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Unholy Light (NC-17) Print

Written by December

05 January 2020 | 6480 words | Work in Progress

Title: Unholy Light
Author: December
Rating: NC-17
Pairing(s): Faramir & Boromir
Warnings: Non-con, torture, psychological torture, AU canon divergence, dark!fic
Author's note.,Alright everybody,I am sorry about this. It's my first (and quite unplanned) dabble into the dark fic realm. I blame it all on watching too many compilations of the GOT most brutal scenes in one go. This may never live up to that standard

Things go pear-shaped towards the end of the quest to destroy the One Ring, and Boromir is left with impossible choices on his hands as his darkest hopes are dragged to the light.
Added: Chapter 5


[ all pages ]

Part 5.

The door stands ajar, and Boromir thinks nothing of glancing inside.

Faramir is not alone.

He is propped up on the pillows, the bandages from his head removed, and beside the bed sits a young woman, very slender and very pale.

She wears the simple white robe of a hand of the Wards, but her back is straight as a lance, her head held with an unselfconscious, proud grace that only comes through habit. Her hair is plaited neatly out of the way, but its colour of ripe wheat is not that of Gondorian people, and Boromir frowns.

In the woman’s lap is a bowl of thick ointment, and she is massaging it into Farmir’s fresh scars with her fingertips.

She looks frustrated as a gentle wince touches Faramir’s lips.

“Forgive me,” she says, with a Rohirric accent, but it is faint, subtler than a commoner would have. Her voice is harder and stronger than Boromir would expect from someone of her frame. “My hand is ungentle, I was trained for battle. I am only just learning.”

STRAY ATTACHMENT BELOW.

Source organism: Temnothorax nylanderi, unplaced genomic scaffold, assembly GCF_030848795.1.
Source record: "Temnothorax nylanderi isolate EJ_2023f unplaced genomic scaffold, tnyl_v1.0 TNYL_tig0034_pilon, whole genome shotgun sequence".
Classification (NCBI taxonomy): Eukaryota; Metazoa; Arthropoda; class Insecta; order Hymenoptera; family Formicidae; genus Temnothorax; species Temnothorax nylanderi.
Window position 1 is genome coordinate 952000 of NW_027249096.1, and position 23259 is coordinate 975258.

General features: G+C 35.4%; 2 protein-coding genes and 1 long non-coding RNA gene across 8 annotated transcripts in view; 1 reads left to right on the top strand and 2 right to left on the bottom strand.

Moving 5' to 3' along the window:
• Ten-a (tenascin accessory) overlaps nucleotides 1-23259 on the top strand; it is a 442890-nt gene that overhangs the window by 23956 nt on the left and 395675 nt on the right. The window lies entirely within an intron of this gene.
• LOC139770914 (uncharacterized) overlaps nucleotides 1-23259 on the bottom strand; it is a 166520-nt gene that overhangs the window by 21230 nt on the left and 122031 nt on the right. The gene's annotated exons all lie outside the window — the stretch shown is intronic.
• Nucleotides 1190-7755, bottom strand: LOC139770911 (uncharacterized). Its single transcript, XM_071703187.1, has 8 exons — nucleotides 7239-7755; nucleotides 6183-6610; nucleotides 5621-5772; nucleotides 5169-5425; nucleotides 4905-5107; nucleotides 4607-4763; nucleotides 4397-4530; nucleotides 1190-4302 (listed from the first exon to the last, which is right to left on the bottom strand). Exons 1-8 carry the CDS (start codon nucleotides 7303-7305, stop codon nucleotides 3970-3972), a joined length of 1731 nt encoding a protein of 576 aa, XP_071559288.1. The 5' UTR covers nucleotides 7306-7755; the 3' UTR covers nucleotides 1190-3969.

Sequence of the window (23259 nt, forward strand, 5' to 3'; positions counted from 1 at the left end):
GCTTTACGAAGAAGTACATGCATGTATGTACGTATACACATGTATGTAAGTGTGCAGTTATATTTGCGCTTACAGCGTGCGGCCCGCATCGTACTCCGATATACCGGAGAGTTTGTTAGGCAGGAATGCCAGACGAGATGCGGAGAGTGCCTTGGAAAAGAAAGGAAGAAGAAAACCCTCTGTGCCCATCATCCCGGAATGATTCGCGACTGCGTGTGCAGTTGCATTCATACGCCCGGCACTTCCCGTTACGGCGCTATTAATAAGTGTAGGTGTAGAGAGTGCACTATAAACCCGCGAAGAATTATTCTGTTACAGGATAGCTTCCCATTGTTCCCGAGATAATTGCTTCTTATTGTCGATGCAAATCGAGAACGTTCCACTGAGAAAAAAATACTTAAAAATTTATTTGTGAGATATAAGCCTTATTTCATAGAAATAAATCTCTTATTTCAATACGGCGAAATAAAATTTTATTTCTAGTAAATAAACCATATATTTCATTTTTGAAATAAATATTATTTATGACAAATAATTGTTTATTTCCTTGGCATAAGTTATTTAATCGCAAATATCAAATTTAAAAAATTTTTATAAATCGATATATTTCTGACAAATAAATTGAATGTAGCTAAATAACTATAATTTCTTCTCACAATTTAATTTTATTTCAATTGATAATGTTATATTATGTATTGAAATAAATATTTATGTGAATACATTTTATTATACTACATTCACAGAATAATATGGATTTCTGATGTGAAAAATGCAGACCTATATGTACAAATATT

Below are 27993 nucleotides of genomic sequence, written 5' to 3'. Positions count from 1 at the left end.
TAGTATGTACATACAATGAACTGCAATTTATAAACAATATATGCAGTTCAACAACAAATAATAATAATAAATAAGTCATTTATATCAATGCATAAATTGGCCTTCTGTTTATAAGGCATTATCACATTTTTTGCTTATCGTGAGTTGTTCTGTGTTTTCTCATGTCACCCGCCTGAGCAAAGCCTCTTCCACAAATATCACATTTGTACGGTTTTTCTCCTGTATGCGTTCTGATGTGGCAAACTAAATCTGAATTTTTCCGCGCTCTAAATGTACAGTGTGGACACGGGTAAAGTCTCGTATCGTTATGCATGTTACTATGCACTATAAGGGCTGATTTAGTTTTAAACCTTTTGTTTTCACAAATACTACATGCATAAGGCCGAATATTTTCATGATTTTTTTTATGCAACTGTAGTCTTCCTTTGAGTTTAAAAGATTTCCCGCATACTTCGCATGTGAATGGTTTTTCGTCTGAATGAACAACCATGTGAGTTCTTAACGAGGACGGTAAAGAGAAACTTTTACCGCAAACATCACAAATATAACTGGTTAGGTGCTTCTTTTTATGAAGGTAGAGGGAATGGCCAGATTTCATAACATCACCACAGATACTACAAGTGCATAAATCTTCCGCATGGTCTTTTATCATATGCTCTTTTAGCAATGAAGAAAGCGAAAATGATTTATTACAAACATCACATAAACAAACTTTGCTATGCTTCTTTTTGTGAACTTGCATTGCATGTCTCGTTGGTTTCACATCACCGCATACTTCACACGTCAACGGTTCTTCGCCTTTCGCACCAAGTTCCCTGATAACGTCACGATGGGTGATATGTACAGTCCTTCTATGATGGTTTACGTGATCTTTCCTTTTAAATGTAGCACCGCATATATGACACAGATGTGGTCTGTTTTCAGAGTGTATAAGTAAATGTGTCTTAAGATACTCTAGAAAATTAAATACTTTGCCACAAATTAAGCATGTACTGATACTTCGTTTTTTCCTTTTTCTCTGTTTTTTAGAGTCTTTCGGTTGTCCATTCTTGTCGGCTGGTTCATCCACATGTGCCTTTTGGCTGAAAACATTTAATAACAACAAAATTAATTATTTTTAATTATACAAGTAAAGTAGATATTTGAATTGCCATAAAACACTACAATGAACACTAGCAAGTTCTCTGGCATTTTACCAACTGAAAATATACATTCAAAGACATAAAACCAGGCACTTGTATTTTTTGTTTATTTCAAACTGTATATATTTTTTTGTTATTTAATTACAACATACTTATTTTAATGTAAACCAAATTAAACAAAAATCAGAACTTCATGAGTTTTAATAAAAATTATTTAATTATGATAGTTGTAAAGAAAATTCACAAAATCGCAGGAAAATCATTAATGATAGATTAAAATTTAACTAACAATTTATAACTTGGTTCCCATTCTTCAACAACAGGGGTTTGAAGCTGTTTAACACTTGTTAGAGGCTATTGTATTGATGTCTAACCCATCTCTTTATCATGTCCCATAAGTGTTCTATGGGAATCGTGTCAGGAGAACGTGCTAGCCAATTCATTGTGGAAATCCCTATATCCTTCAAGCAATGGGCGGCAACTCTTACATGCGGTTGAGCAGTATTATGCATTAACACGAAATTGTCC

Faramir smiles, and offers her kind words of reassurance.

Boromir does not hear what he says, for all he can see is that Faramir smiles.

For the first time in a hundred years.

For someone else.

Without thinking, he pushes the door and walks in.

Faramir’s companion gives a start, as one too accustomed to unpleasant surprises.

Quick to reign herself, she transforms the momentum of her jolt into rising up to greet the visitor, but her reaction does not escape Faramir’s notice. Boromir thinks he catches a shadow of disapproval pass over his brother’s face. He is not smiling anymore.

Boromir also sees her take in his warrior build, the rich attire of his office, his lordly bearing. He sees the subtle change in her face. Not that of servitude, but of recognition and restrained interest. She stands up a little taller.

“My lord.”

He bows in return. “My lady.”

A high-born maiden of Rohan in Minas Tirith would have certainly been mentioned to him. Of course she has, but he is completely blank, can recall nothing at all. She looks quite a bit like Éomer – but then again, they all look like one another to him. There are probably so many other things going on that he just does not notice.

“You must be the Steward, Lord Faramir’s brother. We were just talking of you,” she says in way of initiating polite conversation.

Boromir knows that he should say a line in return, but he cannot. They were just talking of him, were they? What is it Faramir was telling her? Of course, Faramir would not mention any of that, but… He can only stare at her, harder than he should. It throws her, but still he says nothing.